FTSE 100 Records Biggest One-Year Drop Since 2008 Financial Crisis


The FTSE 100 has recorded its biggest one-year drop since the financial crisis 10 years ago.

The leading stock index of London was 12.5 percent lower at the end of the year as compared with the beginning of the year, wiping over £240 billion off the combined value of its constituent firms.

The markets have been beaten during the year by the anxieties over a trade war between China and the United States of America, and global economic slowdown as well as Brexit concerns.

The FTSE 100 ended a shortened day of trading on New Year’s Eve at 6728. Only little has changed on the day, meaning that it closed at 960 points lower as compared to its level at the beginning of the year.

It is almost 1200 points lower than the record high that was achieved by the FTSE in May this year.

The trading across global markets has been particularly volatile in the run-up to the Christmas – a period when most investors are traditionally more accustomed to a “Santa rally” boosting the values.

Instead, a cocktail of concerns – many of them focused on the confrontations of Donald Trump, the President of the United States of America, with China over trade and with the US Federal Reserve over the interest rates – have dragged the shares down.

The signs of more festive sentiment fluttered into life shortly after Christmas when the Dow Jones of New York recorded a record-breaking rally of over 1000 points in a single day and the FTSE 100 had its best session since April.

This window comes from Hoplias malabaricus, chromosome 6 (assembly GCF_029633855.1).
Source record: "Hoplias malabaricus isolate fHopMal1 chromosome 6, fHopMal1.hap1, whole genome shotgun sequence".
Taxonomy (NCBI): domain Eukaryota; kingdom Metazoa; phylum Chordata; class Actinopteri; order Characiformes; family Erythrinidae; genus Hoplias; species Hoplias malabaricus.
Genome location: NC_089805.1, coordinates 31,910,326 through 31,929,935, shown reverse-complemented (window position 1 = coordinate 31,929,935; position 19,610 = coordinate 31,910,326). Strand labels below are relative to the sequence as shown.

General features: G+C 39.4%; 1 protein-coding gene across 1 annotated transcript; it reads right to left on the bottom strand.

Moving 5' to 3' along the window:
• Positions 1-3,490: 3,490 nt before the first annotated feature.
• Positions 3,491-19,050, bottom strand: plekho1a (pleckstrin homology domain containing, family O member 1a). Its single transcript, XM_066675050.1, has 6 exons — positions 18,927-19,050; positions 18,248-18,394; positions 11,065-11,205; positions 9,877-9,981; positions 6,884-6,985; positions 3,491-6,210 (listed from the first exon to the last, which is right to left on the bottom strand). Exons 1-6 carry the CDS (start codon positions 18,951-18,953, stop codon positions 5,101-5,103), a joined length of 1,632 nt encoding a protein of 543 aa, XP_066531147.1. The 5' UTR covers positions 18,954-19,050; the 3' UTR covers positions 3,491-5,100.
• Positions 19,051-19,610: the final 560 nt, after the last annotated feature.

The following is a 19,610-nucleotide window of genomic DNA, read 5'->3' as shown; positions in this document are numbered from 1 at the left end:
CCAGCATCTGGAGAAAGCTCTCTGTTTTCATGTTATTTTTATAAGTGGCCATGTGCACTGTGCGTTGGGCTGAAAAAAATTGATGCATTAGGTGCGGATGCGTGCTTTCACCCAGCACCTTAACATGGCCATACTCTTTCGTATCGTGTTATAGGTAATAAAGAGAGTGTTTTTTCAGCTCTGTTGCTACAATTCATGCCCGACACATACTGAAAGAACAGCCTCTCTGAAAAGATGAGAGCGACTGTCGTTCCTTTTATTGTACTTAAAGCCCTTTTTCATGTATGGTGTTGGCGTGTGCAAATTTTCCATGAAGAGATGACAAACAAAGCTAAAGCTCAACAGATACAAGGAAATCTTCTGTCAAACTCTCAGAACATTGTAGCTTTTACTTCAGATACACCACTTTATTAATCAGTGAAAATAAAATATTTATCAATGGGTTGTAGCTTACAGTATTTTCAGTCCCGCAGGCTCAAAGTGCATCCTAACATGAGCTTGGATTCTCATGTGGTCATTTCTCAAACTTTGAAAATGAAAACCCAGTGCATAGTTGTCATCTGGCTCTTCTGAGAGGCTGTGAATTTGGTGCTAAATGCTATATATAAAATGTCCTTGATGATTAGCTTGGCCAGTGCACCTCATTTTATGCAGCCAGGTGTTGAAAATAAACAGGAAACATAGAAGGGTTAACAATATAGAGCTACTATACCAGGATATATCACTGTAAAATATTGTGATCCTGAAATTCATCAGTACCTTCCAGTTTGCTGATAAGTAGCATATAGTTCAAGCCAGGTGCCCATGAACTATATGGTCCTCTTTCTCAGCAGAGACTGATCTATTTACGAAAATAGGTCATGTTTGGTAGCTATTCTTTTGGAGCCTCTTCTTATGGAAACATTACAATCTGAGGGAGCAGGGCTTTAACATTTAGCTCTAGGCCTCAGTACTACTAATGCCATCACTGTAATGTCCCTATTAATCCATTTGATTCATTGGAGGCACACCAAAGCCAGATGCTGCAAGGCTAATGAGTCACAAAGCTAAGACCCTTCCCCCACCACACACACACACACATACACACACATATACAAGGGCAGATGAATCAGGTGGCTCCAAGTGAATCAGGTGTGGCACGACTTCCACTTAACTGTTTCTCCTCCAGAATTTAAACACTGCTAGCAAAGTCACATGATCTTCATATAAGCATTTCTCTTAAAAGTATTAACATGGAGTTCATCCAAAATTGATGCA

However, it was still not enough to gloss over a grim year for the shares.

The annual drop for the FTSE 100 was the first slump over the course of the year since 2015. It is also the largest annual percentage drop since the financial crisis – when it lost a third of its value 10 years ago.

The sliding share values affected investments such as pension funds as well as trackers that follow the value of the FTSE 100.

Among individual stocks, British American Tobacco has been severely affected, losing 50 percent off its share price over the year, after the United States proposed a crackdown on menthol cigarette sales.

Taylor Wimpey, a house builder, was down by approximately a third. It is among the firms in the sector that were affected by worries over the housing market – which have largely been blamed on the uncertainty surrounding Brexit.

Meanwhile, retailers including Marks and Spencer, which is off by a fifth over the course of the year, have been under pressure as the sales of the high street are affected by fragile consumer confidence.